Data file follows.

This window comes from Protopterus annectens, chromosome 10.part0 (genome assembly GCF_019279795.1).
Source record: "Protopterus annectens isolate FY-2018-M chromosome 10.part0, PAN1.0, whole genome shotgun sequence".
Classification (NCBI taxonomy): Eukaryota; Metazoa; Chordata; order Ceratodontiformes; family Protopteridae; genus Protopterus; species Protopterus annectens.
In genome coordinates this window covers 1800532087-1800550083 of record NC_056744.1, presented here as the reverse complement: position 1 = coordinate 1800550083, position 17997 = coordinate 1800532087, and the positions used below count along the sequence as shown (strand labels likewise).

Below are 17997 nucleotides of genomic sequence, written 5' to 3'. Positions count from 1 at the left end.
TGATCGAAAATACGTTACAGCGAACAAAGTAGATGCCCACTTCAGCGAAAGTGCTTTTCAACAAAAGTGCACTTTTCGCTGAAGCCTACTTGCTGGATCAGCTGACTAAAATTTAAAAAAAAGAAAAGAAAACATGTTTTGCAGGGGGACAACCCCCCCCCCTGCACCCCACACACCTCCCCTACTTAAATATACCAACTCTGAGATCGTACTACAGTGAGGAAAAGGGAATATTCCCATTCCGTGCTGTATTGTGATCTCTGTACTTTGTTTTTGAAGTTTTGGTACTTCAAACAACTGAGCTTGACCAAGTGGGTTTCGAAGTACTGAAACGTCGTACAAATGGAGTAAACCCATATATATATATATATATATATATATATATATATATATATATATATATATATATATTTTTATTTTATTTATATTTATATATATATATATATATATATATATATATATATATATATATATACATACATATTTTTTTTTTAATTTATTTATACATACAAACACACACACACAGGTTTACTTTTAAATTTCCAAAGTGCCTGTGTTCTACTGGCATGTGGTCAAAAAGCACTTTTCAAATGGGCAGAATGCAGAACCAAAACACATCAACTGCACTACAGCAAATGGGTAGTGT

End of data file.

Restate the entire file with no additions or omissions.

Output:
This window comes from Protopterus annectens, chromosome 10.part0 (genome assembly GCF_019279795.1).
Source record: "Protopterus annectens isolate FY-2018-M chromosome 10.part0, PAN1.0, whole genome shotgun sequence".
Classification (NCBI taxonomy): Eukaryota; Metazoa; Chordata; order Ceratodontiformes; family Protopteridae; genus Protopterus; species Protopterus annectens.
In genome coordinates this window covers 1800532087-1800550083 of record NC_056744.1, presented here as the reverse complement: position 1 = coordinate 1800550083, position 17997 = coordinate 1800532087, and the positions used below count along the sequence as shown (strand labels likewise).

Below are 17997 nucleotides of genomic sequence, written 5' to 3'. Positions count from 1 at the left end.
TGATCGAAAATACGTTACAGCGAACAAAGTAGATGCCCACTTCAGCGAAAGTGCTTTTCAACAAAAGTGCACTTTTCGCTGAAGCCTACTTGCTGGATCAGCTGACTAAAATTTAAAAAAAAGAAAAGAAAACATGTTTTGCAGGGGGACAACCCCCCCCCCTGCACCCCACACACCTCCCCTACTTAAATATACCAACTCTGAGATCGTACTACAGTGAGGAAAAGGGAATATTCCCATTCCGTGCTGTATTGTGATCTCTGTACTTTGTTTTTGAAGTTTTGGTACTTCAAACAACTGAGCTTGACCAAGTGGGTTTCGAAGTACTGAAACGTCGTACAAATGGAGTAAACCCATATATATATATATATATATATATATATATATATATATATATATATATATATATATTTTTATTTTATTTATATTTATATATATATATATATATATATATATATATATATATATATATATACATACATATTTTTTTTTTAATTTATTTATACATACAAACACACACACACAGGTTTACTTTTAAATTTCCAAAGTGCCTGTGTTCTACTGGCATGTGGTCAAAAAGCACTTTTCAAATGGGCAGAATGCAGAACCAAAACACATCAACTGCACTACAGCAAATGGGTAGTGT